A new study from financial market research consultants Finaccord forecasts that the market for professional indemnity insurance across ten European countries – Belgium, France, Germany, Italy, Netherlands, Poland, Spain, Sweden, Switzerland and the UK – will be worth around €7 billion [$9.98 billion] by 2014.
Finaccord said its analysts calculated that that “gross written premiums for this form of insurance amounted to around €5.81 billion [$8.285 billion] across the ten countries in 2010, having grown from approximately €5.17 billion [$7.372 billion] in 2006. Moreover, gross written premiums grew between 2006 and 2010 in all countries, other than the UK, which accounted for around €1.59 billion [$2.267 billion] of the total for 2010.”
Finaccord Director Alan Leach noted: “Across the ten countries, there are over 6 million enterprises potentially eligible for professional indemnity insurance. For some, holding professional indemnity cover is compulsory in order to exercise their profession while for others, it is optional.
“However, increasing take-up rates among those for which it is often not obligatory will be one of the drivers of the market in future, notably in the IT, management and financial consulting sector, which is the largest segment with 1.45 million insurable enterprises.”
Finaccord’s study also noted the high percentage of professional indemnity coverage acquired through “affinity schemes set up by professional associations.” The survey of more than 1,100 associations across Europe found that “430 (39 percent) had established such a scheme. The countries in which such schemes are most commonly in evidence are the UK (with a provision rate among professional associations of 57 percent), Germany (52 percent) and Italy (48 percent) while they are least widespread in Poland (18 percent), Spain (27 percent) and the Netherlands (27 percent).”
The study also, not unsurprisingly, found that “Aon and Marsh are by far the largest commercial non-life insurance brokers in Europe” measured by gross revenues. “They are also the leading brokers of affinity programs for professional indemnity insurance in Europe in terms of their number of partnerships with professional associations.
“However, their overall share of these partnerships is low at 7.9 percent (34) in the case of Aon (including its UNITA subsidiary in Germany) and 3.7 percent (16) for Marsh. Thereafter, affinity schemes are accounted for primarily by brokers with a focus on just one national market.”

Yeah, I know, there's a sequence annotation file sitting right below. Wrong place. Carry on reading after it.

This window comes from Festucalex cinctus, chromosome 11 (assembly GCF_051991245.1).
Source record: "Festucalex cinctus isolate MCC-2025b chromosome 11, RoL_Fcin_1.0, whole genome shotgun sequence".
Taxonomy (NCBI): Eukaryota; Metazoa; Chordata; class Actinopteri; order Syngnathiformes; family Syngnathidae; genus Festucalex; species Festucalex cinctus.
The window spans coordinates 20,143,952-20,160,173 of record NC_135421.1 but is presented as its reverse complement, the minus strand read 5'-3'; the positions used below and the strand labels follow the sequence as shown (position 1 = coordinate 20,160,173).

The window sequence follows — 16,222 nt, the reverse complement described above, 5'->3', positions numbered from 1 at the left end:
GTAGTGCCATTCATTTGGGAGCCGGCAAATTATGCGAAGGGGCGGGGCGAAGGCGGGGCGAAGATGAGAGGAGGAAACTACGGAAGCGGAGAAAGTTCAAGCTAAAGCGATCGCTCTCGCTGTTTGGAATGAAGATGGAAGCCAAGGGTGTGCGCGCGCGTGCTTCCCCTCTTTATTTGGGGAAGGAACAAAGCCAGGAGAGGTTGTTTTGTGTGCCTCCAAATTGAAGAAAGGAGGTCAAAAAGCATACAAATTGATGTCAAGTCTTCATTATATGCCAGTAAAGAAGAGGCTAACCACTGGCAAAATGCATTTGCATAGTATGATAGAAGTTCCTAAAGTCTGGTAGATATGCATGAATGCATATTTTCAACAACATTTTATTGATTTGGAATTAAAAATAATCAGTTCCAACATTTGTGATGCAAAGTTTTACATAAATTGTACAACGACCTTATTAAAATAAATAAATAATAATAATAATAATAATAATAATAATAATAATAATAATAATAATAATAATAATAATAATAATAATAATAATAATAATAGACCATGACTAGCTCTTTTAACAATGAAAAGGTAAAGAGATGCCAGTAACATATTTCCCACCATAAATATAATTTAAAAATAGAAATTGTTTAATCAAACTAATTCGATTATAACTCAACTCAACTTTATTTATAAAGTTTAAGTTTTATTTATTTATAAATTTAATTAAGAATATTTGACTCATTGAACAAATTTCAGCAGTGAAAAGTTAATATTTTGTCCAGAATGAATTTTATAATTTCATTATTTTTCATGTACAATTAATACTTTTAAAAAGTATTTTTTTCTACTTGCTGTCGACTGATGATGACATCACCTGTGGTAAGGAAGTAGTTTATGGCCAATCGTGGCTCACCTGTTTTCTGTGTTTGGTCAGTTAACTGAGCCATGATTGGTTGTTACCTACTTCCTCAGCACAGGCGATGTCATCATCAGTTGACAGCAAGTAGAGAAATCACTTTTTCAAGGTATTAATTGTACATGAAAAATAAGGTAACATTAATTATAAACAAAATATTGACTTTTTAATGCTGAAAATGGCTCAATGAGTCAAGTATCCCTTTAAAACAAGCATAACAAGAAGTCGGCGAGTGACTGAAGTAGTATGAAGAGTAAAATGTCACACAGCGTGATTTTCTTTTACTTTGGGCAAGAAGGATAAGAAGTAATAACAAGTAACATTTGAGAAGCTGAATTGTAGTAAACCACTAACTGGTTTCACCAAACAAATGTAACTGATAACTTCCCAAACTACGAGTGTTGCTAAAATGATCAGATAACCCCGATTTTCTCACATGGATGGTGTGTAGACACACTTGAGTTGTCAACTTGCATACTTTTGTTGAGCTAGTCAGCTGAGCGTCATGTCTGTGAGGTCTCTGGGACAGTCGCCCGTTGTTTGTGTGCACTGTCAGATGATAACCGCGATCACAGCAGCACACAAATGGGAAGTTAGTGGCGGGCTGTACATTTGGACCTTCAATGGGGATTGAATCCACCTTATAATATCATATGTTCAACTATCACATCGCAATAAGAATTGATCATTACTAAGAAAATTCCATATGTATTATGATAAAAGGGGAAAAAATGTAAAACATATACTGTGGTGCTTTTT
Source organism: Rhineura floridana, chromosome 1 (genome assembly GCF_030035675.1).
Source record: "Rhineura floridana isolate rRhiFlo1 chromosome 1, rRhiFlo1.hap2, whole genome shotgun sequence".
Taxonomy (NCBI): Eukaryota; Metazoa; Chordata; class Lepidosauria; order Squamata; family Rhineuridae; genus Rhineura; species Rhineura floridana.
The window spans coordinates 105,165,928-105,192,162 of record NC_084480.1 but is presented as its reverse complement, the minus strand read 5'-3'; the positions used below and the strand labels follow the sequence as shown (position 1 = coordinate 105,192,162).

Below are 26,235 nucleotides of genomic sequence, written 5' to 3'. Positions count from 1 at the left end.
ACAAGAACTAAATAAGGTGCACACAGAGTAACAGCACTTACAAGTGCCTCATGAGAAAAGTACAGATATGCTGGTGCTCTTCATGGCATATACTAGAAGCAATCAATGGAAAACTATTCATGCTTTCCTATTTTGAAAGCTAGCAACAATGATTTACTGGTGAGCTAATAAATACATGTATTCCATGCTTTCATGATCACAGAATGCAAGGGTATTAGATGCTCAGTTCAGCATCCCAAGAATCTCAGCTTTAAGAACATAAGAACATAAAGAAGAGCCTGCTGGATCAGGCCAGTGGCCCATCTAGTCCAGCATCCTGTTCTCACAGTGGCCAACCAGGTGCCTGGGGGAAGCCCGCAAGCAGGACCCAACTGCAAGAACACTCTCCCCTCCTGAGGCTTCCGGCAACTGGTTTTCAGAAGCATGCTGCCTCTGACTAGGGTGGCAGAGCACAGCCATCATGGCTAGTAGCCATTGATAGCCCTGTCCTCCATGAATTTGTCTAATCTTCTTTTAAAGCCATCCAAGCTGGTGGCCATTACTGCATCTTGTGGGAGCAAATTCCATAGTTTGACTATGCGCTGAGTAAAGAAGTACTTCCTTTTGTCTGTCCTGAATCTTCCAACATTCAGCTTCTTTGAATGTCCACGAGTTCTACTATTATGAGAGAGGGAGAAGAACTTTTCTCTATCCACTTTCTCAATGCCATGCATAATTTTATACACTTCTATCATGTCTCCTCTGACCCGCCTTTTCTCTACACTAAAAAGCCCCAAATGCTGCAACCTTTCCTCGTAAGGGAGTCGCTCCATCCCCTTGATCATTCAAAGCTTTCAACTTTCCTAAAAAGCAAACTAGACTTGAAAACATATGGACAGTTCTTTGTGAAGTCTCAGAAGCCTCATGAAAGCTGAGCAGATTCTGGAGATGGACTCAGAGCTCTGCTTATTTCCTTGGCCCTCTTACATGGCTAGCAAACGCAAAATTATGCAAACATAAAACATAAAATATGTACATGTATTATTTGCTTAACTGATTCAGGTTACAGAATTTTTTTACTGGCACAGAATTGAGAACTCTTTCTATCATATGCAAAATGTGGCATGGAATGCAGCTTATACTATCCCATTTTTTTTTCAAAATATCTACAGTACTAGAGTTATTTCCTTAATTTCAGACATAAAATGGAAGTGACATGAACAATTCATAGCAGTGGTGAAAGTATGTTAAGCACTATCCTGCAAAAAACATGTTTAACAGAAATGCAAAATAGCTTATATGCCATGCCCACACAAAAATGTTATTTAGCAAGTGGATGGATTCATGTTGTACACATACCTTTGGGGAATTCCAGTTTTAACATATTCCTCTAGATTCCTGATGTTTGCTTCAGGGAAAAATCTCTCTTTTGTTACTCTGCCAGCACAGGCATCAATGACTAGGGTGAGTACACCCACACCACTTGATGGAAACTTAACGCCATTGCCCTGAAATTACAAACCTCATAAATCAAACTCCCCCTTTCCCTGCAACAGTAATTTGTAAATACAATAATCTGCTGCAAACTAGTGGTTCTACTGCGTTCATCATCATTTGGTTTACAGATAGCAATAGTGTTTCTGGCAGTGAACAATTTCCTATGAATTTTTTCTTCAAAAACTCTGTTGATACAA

Leach added: “In the light of the specialized nature of the activity, the generally fragmented picture is, perhaps, unsurprising. By necessity, many commercial insurance brokers are specialists and professional associations are most likely choose brokers with a detailed understanding of the particular risks faced by their members to run their affinity schemes.”
Finaccord’s study also predicts how the market will develop across ten distinct professional categories, which it specified as follows: “accountancy and finance; architecture and engineering; broadcasting and publishing; complementary medicine; estate agency and property; IT, management and financial consulting; legal services; marketing; medicine, dentistry and other healthcare activities; and other professional sectors.”
It forecasts growth across all ten sectors “ranging from a low of 2.9 percent as an annual average in the case of the accountancy and finance segment to a high of 6 percent in the field of medicine, dentistry and other healthcare activities.”
In conclusion Leach stated: “The cost of medical negligence claims is rising more rapidly than the cost of claims for most other types of professional error across Europe, and this is the main reason for the high growth rate forecast for the sector of medicine, dentistry and other healthcare activities. This difference underlines how professional indemnity insurance in Europe is a complex set of markets rather than a single one, with issues specific to each country, such as insurance pools in the Netherlands or the growing number of solicitors unable to buy cover in the UK, or to professional categories, such as single project insurance in the architecture and engineering segment.”
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